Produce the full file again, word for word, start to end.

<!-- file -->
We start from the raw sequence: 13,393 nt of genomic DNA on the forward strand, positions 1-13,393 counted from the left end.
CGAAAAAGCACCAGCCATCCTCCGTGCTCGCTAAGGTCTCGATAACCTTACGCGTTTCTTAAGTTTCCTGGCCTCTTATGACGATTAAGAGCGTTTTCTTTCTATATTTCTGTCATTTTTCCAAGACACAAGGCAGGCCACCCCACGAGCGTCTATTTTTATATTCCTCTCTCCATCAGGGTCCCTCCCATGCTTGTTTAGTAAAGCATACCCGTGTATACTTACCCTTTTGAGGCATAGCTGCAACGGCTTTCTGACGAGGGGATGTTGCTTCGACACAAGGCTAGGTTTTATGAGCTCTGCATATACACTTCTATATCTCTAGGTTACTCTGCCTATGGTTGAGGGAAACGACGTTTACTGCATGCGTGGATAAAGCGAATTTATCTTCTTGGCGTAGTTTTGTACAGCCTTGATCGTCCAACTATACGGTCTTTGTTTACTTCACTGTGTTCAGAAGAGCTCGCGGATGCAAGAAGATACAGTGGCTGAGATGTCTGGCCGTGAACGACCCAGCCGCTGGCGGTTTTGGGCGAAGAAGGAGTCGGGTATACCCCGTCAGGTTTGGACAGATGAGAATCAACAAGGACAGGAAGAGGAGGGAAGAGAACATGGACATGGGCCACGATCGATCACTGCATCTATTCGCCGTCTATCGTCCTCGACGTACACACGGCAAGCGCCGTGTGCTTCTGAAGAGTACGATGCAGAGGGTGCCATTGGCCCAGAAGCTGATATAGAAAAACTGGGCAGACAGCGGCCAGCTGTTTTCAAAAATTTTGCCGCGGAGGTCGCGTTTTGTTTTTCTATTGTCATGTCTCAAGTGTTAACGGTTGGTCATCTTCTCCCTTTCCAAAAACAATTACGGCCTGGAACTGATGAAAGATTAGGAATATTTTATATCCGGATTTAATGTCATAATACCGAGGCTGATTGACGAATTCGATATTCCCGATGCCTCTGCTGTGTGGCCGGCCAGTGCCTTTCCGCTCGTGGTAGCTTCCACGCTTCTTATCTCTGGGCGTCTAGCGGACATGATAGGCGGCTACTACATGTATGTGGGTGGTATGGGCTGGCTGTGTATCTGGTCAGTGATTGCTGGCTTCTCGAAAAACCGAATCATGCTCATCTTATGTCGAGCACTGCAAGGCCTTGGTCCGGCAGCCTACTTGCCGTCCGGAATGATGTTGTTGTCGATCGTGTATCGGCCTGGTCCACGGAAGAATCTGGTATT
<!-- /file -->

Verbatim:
We start from the raw sequence: 13,393 nt of genomic DNA on the forward strand, positions 1-13,393 counted from the left end.
CGAAAAAGCACCAGCCATCCTCCGTGCTCGCTAAGGTCTCGATAACCTTACGCGTTTCTTAAGTTTCCTGGCCTCTTATGACGATTAAGAGCGTTTTCTTTCTATATTTCTGTCATTTTTCCAAGACACAAGGCAGGCCACCCCACGAGCGTCTATTTTTATATTCCTCTCTCCATCAGGGTCCCTCCCATGCTTGTTTAGTAAAGCATACCCGTGTATACTTACCCTTTTGAGGCATAGCTGCAACGGCTTTCTGACGAGGGGATGTTGCTTCGACACAAGGCTAGGTTTTATGAGCTCTGCATATACACTTCTATATCTCTAGGTTACTCTGCCTATGGTTGAGGGAAACGACGTTTACTGCATGCGTGGATAAAGCGAATTTATCTTCTTGGCGTAGTTTTGTACAGCCTTGATCGTCCAACTATACGGTCTTTGTTTACTTCACTGTGTTCAGAAGAGCTCGCGGATGCAAGAAGATACAGTGGCTGAGATGTCTGGCCGTGAACGACCCAGCCGCTGGCGGTTTTGGGCGAAGAAGGAGTCGGGTATACCCCGTCAGGTTTGGACAGATGAGAATCAACAAGGACAGGAAGAGGAGGGAAGAGAACATGGACATGGGCCACGATCGATCACTGCATCTATTCGCCGTCTATCGTCCTCGACGTACACACGGCAAGCGCCGTGTGCTTCTGAAGAGTACGATGCAGAGGGTGCCATTGGCCCAGAAGCTGATATAGAAAAACTGGGCAGACAGCGGCCAGCTGTTTTCAAAAATTTTGCCGCGGAGGTCGCGTTTTGTTTTTCTATTGTCATGTCTCAAGTGTTAACGGTTGGTCATCTTCTCCCTTTCCAAAAACAATTACGGCCTGGAACTGATGAAAGATTAGGAATATTTTATATCCGGATTTAATGTCATAATACCGAGGCTGATTGACGAATTCGATATTCCCGATGCCTCTGCTGTGTGGCCGGCCAGTGCCTTTCCGCTCGTGGTAGCTTCCACGCTTCTTATCTCTGGGCGTCTAGCGGACATGATAGGCGGCTACTACATGTATGTGGGTGGTATGGGCTGGCTGTGTATCTGGTCAGTGATTGCTGGCTTCTCGAAAAACCGAATCATGCTCATCTTATGTCGAGCACTGCAAGGCCTTGGTCCGGCAGCCTACTTGCCGTCCGGAATGATGTTGTTGTCGATCGTGTATCGGCCTGGTCCACGGAAGAATCTGGTATT